Intercalated disc

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Intercalated disc
Glanzstreifen.jpg
Cardiac muscle, an intercalated disc can be seen joining cardiomyocytes in magnified section
Details
Latin Discus intercalaris, discus intercalatus
Identifiers
Code TH H2.00.05.2.02006
Anatomical terminology

Intercalated discs are microscopic identifying features of cardiac muscle. Cardiac muscle consists of individual heart muscle cells (cardiomyocytes) connected by intercalated discs to work as a single functional organ or syncytium. By contrast, skeletal muscle consists of multinucleated muscle fibers and exhibit no intercalated discs. Intercalated discs support synchronised contraction of cardiac tissue. They occur at the Z line of the sarcomere and can be visualized easily when observing a longitudinal section of the tissue.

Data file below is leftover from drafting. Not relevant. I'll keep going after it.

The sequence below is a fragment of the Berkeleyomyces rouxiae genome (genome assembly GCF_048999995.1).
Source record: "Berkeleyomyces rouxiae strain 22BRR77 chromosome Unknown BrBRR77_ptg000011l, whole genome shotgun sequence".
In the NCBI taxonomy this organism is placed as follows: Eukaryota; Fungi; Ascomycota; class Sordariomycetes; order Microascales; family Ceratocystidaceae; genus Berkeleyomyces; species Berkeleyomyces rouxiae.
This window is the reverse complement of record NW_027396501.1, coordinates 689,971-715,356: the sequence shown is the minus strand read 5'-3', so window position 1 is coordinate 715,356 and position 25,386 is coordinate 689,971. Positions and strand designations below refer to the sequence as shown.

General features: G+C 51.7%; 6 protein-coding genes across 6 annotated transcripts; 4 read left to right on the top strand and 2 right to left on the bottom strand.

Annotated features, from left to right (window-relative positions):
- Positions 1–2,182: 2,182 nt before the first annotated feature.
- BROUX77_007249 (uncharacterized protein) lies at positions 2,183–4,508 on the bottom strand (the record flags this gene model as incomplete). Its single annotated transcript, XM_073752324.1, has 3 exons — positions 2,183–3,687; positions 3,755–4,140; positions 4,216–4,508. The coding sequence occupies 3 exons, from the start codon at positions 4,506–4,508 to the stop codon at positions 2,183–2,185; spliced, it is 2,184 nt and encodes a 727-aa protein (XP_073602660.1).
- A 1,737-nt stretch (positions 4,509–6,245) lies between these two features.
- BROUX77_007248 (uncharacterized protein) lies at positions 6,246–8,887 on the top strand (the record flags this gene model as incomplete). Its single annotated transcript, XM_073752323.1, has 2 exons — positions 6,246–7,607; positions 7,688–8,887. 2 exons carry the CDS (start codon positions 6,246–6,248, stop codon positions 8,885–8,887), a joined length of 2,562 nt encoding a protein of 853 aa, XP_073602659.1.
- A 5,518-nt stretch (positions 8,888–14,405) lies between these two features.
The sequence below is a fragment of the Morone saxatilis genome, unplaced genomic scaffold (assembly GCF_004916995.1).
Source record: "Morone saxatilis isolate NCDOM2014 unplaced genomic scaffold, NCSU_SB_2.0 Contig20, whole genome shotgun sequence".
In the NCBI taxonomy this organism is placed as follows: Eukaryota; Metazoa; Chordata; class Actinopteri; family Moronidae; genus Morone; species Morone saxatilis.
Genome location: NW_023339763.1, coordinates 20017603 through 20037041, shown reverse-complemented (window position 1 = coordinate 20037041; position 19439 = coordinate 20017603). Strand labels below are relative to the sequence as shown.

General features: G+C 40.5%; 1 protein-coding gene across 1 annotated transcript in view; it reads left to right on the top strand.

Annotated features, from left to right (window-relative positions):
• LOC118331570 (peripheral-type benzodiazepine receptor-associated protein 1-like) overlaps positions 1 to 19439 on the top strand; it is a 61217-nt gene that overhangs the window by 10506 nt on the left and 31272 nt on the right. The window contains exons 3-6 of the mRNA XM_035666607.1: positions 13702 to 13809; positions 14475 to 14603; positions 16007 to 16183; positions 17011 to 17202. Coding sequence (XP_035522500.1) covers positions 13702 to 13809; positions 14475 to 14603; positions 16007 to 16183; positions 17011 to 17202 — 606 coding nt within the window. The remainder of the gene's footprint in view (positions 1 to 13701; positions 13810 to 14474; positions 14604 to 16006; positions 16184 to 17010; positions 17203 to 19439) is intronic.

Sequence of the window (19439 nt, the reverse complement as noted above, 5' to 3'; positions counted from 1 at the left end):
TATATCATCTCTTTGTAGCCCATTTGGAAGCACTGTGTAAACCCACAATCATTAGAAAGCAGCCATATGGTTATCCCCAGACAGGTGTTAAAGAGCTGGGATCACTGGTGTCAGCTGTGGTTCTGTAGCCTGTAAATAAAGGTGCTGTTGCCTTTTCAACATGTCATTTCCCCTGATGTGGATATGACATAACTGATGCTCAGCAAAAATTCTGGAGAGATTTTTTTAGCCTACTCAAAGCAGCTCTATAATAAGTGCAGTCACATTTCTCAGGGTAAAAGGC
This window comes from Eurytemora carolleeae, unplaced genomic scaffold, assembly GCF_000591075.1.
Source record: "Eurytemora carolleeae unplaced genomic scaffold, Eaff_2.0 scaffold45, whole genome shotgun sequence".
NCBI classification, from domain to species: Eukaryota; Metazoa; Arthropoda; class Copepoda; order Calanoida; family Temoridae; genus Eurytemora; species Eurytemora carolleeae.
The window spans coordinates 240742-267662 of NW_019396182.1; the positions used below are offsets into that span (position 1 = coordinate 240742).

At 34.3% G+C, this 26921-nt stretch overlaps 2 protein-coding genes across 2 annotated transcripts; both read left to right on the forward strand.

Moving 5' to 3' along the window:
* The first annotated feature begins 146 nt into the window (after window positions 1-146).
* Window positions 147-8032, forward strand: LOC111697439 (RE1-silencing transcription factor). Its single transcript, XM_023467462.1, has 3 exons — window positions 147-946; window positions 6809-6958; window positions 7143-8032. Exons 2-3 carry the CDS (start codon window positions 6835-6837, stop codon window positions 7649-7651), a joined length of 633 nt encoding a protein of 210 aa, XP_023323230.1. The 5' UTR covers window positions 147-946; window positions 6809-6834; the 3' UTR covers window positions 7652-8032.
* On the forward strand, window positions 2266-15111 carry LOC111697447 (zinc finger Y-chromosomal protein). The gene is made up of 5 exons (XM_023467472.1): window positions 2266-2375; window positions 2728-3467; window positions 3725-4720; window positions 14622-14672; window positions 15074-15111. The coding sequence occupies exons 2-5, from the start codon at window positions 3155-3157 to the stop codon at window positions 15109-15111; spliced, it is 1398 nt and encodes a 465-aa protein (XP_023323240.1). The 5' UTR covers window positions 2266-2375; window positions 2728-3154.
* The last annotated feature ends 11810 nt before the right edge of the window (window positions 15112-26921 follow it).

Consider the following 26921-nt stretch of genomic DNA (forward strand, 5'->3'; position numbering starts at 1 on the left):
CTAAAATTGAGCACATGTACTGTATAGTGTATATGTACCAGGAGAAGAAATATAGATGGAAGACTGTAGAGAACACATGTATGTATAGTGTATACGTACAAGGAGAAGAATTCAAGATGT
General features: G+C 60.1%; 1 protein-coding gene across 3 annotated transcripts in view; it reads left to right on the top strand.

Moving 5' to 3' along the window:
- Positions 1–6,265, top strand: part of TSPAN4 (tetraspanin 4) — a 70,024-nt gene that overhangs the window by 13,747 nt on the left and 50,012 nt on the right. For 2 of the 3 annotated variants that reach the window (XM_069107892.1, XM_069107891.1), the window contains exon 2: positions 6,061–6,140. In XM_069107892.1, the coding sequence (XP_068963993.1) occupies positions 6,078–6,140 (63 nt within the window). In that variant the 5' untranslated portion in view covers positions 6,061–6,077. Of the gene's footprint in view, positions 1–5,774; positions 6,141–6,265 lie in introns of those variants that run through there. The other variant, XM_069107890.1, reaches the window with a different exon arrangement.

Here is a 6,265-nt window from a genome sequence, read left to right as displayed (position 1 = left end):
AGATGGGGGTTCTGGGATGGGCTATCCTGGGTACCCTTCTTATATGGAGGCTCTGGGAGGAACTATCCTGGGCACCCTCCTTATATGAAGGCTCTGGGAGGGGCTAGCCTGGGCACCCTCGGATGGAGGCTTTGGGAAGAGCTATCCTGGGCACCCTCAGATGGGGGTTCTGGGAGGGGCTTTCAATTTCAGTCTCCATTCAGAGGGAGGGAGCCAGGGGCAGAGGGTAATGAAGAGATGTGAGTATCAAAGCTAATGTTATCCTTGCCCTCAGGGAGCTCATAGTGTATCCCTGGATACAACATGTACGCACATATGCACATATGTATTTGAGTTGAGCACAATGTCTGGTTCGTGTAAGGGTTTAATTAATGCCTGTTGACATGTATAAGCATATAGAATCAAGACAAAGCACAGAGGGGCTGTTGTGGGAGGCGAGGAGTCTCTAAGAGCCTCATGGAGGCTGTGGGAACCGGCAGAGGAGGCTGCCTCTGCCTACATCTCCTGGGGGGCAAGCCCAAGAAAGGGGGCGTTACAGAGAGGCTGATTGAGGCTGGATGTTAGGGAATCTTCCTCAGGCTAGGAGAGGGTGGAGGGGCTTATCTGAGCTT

Three types of adhering junctions make up an intercalated disc — fascia adherens, macula adherens and gap junctions.

Molecular, biological, and comprehensive studies have shown that intercalated discs consist for the most part of mixed type adherens junctions, termed composite junctions or areae compositae (singular area composita). These represent an amalgamation of typical desmosomal and fascia adherens proteins (in contrast to various epithelia).[1][2][3] Thus cardiomyocyte adherens junctions differ from epithelial zonula adherens and desmosomes.

References[edit]

External links[edit]

— "Ultrastructure of the Cell: cardiac muscle, intercalated disk "